Peter Dutton’s attempt to enact tough new citizenship laws has been dealt a blow by the Nick Xenophon Team. (Photo: Dean Lewins/EPA)
18 October 2017
Coalition forced to dump package or make changes after NXT says crackdown an attempt ‘to fix problems that don’t exist’
5 September 2017
The Nick Xenophon Team has derailed immigration minister Peter Dutton’s attempt to enact tough new citizenship laws, saying it cannot support his controversial package in its current form.
It means the Turnbull government will have to dump its controversial package or make substantial changes, throwing its citizenship crackdown into disarray.
The NXT’s decision follows weeks of public hearings about the government’s legislation, during which senators were warned repeatedly the legislation could deter people from applying for Australian citizenship.
The NXT senator Stirling Griff said that after weeks of hearings it was clear the government’s reforms were an attempt “to fix problems that don’t exist”.
“A number of the witnesses during the inquiry pretty much suggested the legislation was all about One Nation, about the Liberals cosying up to One Nation,” Griff told Guardian Australia on Tuesday. “There are components, yes, that I think with some revision we’d be prepared to support … but [the bill] definitely needs to be split.”
The Turnbull government had to secure the NXT’s three Senate votes to get its package through the Senate, because Labor and the Greens had vowed to oppose the bill, so it needed the support of 10 out of 12 crossbenchers.
The shadow immigration minister, Tony Burke, welcomed the decision by NXT to reject the government’s bill.
“Labor welcomes the news today that the Nick Xenophon Team will also oppose the government’s harmful and snobbish proposed changes to Australian citizenship legislation,” Burke said on Tuesday.
“This legislation was never about national security, it was never about integration and the government should announce it will not be proceeding with it.”
The Turnbull government’s proposed citizenship changes would increase the waiting times for permanent residents before they could apply for citizenship (from one year to four years) and force new applicants to complete a tougher English-language test (and achieve a pass mark of 75%) equivalent to level 6 of the international English language testing system (IELTS).
It would also give Dutton the power to overrule decisions on citizenship applications by the Administrative Appeals Tribunal (AAT) if he didn’t think the decisions were in the national interest, and give him power to decide whether or not the applicant had integrated into the Australian community.
Griff had warned in June that he was “deeply worried” about the power the bill would give Dutton to overrule citizenship decisions by the AAT without judicial review.
“That’s very much a first,” he said at the time. “We don’t feel comfortable at all with that … that’s something we certainly won’t be supporting in any form.”
Griff said he was still concerned about that element of the legislation, because it would give far too much power to the executive.
Asked which elements of the legislation the Nick Xenophon Team would support if they were revised, Griff listed the Australian values test, the English language test and the pathways for people to achieve citizenship.
“Those components I think can be easily sorted,” he said. “But, as a complete package, in a package that gives the immigration minister and executive unfettered control [over AAT decisions], that’s where the whole thing’s frightening.”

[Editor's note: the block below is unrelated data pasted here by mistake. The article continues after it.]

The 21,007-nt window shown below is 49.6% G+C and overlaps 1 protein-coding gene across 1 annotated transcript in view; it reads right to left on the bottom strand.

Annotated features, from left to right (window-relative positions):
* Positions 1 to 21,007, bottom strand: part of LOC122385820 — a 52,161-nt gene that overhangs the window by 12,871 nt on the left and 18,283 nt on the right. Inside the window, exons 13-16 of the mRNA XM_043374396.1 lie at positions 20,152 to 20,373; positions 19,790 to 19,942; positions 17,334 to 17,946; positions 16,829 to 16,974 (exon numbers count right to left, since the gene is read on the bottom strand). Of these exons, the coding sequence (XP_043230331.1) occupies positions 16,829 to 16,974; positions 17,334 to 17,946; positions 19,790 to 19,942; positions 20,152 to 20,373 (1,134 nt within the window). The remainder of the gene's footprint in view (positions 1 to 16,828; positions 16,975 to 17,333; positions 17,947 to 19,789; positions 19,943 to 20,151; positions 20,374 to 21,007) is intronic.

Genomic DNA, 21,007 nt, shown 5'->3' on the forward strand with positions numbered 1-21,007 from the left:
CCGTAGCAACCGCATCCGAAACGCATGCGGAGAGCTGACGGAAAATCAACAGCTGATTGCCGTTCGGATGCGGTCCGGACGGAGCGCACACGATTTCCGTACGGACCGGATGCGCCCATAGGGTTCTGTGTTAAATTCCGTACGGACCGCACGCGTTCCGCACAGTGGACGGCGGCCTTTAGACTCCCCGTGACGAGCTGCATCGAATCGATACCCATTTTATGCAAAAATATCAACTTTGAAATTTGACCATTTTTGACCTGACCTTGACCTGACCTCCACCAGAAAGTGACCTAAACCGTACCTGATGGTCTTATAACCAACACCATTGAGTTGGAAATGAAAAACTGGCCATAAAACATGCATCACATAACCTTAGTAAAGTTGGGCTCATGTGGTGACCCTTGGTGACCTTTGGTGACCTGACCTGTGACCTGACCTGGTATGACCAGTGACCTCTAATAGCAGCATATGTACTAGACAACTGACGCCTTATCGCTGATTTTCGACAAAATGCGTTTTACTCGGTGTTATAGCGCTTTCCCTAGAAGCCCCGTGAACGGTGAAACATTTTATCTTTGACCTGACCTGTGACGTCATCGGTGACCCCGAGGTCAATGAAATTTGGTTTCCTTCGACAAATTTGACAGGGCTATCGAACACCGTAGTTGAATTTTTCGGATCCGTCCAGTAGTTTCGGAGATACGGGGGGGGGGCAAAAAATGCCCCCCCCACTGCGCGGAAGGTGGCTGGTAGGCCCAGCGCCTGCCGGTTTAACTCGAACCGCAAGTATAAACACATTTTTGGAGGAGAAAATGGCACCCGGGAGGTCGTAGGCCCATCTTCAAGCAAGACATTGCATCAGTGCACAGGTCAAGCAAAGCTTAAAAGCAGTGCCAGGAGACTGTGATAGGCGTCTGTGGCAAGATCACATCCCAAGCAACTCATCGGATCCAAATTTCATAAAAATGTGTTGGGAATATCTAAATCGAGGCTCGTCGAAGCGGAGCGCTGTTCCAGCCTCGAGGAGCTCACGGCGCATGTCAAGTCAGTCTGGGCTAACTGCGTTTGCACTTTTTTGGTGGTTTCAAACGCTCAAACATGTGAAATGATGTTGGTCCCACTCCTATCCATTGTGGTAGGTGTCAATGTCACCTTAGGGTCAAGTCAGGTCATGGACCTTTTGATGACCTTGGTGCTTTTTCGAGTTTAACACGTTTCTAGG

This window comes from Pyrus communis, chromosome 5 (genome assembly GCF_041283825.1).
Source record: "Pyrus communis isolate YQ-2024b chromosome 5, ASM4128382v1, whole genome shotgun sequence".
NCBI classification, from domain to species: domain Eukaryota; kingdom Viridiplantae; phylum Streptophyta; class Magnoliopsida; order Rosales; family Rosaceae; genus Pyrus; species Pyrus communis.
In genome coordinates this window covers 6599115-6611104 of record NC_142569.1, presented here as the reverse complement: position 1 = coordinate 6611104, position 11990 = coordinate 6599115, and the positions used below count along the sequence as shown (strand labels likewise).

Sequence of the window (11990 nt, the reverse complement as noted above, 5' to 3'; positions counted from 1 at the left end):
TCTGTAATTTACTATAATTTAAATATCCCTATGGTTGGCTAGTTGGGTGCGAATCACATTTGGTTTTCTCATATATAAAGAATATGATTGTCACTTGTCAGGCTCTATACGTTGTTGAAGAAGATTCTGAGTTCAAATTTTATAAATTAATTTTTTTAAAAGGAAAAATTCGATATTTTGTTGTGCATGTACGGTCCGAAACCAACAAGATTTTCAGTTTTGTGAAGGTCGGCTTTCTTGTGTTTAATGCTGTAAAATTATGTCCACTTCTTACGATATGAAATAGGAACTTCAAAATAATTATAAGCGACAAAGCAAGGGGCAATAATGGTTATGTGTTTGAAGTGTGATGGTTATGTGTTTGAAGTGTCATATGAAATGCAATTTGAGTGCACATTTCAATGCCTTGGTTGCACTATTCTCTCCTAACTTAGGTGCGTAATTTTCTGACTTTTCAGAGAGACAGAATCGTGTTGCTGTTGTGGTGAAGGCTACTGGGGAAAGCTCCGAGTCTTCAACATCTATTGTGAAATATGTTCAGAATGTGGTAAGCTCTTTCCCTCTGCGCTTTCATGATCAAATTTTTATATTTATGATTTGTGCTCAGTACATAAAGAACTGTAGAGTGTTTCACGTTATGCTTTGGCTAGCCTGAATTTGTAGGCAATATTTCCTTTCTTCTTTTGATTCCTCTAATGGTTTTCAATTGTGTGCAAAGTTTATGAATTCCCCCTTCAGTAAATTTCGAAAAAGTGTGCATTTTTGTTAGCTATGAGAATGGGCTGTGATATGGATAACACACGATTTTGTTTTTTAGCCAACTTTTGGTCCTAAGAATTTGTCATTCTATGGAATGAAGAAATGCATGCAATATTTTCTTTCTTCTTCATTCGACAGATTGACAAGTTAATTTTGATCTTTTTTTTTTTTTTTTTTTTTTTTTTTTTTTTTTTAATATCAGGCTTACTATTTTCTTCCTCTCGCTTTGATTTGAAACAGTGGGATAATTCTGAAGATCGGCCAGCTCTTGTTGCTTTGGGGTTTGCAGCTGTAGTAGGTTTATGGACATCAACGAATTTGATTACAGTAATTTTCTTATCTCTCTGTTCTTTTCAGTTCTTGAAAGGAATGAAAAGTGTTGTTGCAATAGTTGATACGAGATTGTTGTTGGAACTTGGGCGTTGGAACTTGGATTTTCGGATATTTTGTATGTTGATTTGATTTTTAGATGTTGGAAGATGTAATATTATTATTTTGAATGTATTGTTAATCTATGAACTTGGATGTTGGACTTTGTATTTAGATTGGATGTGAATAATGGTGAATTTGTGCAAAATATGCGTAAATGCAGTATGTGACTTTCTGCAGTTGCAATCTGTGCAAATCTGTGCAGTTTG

Fiona McLeod, the president of the Law Council of Australia, also welcomed NXT’s rejection of the bill.
“I’m pleased that the evidence we gave to the parliamentary committee expressing our concerns has been picked up,” she said. “We had grave concerns about the extension of the minister’s personal powers to override the AAT. That override seemed to be without justification and erodes the principle of the separation of powers.
“We had a further concern about the retrospective application of the amendments, which are contrary to sound principles about how you design good laws.
“I think this points to the strength of the parliamentary committee process that there’s an opportunity for closer scrutiny of pieces of legislation, and it points to the need for government sometimes to consult broadly with interested bodies who can make suggestions about how to improve pieces of legislation.”
NXT’s announcement came hours before a parliamentary committee, chaired by the Liberal Queensland senator Ian Macdonald, released a report recommending the government weaken elements of the legislation, including watering down its proposed English-language requirements for people seeking citizenship.
Macdonald has urged the government to “clarify” the standard for its proposed English language test, saying the standard “should not be so high as to disqualify from citizenship many Australians who, in the past, and with a more basic competency in the English language, have proven to be valuable members of the Australian community”.
He also urged the government to include some “transitional provisions” to ensure people who already in the process of getting citizenship were not caught out by the changes and to also reconsider the imposition of a two-year ban on applications for citizenship following three failed attempts of the citizenship test.
Burke said citizenship “shouldn’t be about politics”.
“Citizenship is about who we are as a nation and these proposed changes are a direct attack on Australia as a modern multicultural country,” he said.
[Read the Guardian article].